Ask anyone from Pennsylvania and they’ll tell you — they’re from Pennsylvania: the fifth largest state by population; second state admitted to the union; one of only four states that is actually a commonwealth, which is the same as being a state, except it’s actually a commonwealth; longtime home of Benjamin Franklin (not technically his birthplace but definitely his main thing that he loved); the birthplace of Patti LaBelle, Sharon Stone and others; a place that is wider, geographically wider, than you think (roughly 300 miles east to west).
For whatever reason, that portion of the United States that is not Pennsylvania tends not to find Pennsylvania riveting.
But now, as the anxious nation awaits the final tally of votes in the 2020 presidential election, all eyes are glued to Georgia, Nevada, Pennsylvania and Arizona — or, as people from Pennsylvania interpret it: to Pennsylvania.
Although Pennsylvania (home state of Meek Mill and James Stewart) has long been regarded as an election swing state due to the heterogenous political composition of its residents, the extra attention paid to Pennsylvania this election cycle is the result of an imbroglio of its own design: a prolonged ballot-counting period brought about by the Republican-led state legislature’s refusal to allow mail ballot tallying to begin earlier than usual, despite what was expected to be (and turned out to be) an extraordinarily high number of mail ballots.
While in Georgia, vote totals for Donald J. Trump and Joseph R. Biden Jr. are expected to be separated by a hair’s-width margin, government officials in Pennsylvania have been predicting a comfortable win for Mr. Biden for days. It’s just taking a long time to note it. (Philadelphia’s mayor, Jim Kenney, referred to Mr. Biden on Friday morning as the “winner.”)
Understandably, many Americans have been frustrated at the slow trickle of results. “The human body was not made to expend this much energy thinking about Pennsylvania,” Stephen Colbert tweeted at 7:13 p.m. Pennsylvania time on Election Day — with still days of counting left to come.
Then, days into the national election effectively being held hostage (in part) by Pennsylvania, social media users — or at least those rooting for the democratic candidate — suddenly gave in to Stockholm syndrome. They gleefully warned of the foolhardiness of anyone who would travel to Philadelphia to start trouble, swapping tales and impressions of the seemingly deranged conduct of its residents under normal circumstances.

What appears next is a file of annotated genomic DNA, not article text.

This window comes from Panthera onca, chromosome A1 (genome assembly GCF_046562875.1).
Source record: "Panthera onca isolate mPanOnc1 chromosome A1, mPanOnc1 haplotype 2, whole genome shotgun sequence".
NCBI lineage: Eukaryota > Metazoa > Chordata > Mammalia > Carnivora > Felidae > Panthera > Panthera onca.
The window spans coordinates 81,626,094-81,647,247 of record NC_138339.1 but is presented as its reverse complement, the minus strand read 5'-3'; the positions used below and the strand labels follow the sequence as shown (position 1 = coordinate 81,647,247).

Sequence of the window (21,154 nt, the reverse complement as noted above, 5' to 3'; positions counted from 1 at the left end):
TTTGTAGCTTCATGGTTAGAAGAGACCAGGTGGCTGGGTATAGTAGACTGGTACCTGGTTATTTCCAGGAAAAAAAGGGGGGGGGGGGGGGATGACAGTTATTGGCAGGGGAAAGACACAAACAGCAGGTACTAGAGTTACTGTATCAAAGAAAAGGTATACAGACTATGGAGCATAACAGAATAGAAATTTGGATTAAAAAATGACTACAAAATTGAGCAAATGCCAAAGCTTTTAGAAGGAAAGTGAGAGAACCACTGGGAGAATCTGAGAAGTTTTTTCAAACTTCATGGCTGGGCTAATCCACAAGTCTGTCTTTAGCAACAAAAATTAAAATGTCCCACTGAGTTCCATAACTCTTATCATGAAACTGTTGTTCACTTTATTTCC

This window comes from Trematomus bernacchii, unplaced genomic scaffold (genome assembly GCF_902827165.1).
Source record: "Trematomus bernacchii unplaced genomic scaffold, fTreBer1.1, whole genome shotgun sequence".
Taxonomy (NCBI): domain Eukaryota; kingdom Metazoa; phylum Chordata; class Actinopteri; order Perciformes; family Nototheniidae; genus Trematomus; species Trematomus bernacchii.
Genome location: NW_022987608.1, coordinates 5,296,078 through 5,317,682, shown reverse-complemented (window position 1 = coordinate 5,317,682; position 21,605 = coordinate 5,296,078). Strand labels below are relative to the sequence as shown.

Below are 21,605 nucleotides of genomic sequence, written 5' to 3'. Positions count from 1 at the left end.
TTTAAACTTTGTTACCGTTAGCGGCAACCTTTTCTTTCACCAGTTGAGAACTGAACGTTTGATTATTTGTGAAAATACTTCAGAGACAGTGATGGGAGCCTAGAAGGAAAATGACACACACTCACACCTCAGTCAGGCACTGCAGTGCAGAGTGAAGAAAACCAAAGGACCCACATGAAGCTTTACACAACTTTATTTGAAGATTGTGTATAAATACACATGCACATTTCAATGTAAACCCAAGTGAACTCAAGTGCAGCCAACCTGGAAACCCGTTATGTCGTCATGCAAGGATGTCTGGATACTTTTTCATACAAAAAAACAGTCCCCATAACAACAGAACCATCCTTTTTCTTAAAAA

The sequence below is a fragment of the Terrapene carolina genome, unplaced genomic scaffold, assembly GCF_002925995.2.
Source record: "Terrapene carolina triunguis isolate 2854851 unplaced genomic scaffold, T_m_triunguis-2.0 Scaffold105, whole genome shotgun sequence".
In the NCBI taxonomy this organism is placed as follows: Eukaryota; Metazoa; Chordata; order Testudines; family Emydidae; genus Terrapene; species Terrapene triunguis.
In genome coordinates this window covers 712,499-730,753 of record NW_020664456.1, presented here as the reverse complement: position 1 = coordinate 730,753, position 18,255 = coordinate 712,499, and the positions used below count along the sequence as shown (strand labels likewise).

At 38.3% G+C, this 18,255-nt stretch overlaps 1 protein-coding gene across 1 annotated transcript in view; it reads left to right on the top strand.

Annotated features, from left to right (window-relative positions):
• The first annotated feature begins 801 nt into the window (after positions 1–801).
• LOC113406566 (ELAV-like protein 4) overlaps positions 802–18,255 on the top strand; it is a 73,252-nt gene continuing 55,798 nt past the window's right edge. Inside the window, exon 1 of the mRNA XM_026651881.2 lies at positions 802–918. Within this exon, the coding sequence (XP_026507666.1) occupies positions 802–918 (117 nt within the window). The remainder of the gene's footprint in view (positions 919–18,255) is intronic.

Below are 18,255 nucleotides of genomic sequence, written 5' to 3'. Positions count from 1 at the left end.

“With everyone all interested in Pennsylvania,” tweeted the state’s lieutenant governor, John Fetterman, as bleary, fraying Americans prepared for another sleepless night of waiting for Pennsylvania to finish counting votes, “I wanted to remind you that one crackerjack LG had 500 pounds of delicious PA butter crafted into a fitting tribute for Gritty this year. #ButterGritty.”
The text was accompanied by a photo of him posing with a monstrous butter sculpture of the demented Philadelphia Flyers hockey mascot — a mascot people in Philadelphia mocked when it debuted in 2018, until people outside Philadelphia began to join in, at which point the City Council passed a resolution officially honoring “the spirit and passion that Gritty has brought to the City of Philadelphia.”
Earlier in the week, conservative political commentators had encouraged supporters of President Trump to travel to Philadelphia to demonstrate their displeasure with the continued ballot-counting that appeared poised to deliver a victory to Democrats.
“The great thing about Philadelphia is you literally can’t insult them,” declared one Twitter user on Thursday afternoon. “They take any attempt at insult as either a compliment or an offer to fight which is also a compliment in Philly.” Judging from social media response to the commentators’ scrutiny, that sentiment could well be extrapolated to describe the entire state where, as you likely know, “Rocky,” “Rocky II,” “Rocky III” and “Rocky V,” as well as all of the big M. Night Shyamalan movies, were filmed.
Philadelphia election officials announced on Friday that they would release the results of another 2,000 to 3,000 ballots before the day’s end. These updated tallies will leave still tens of thousands of ballots left to be counted, ensuring that, for just a while longer, Americans will continue to view goings-on in Pennsylvania the way Pennsylvanians always have: as interesting and notable events.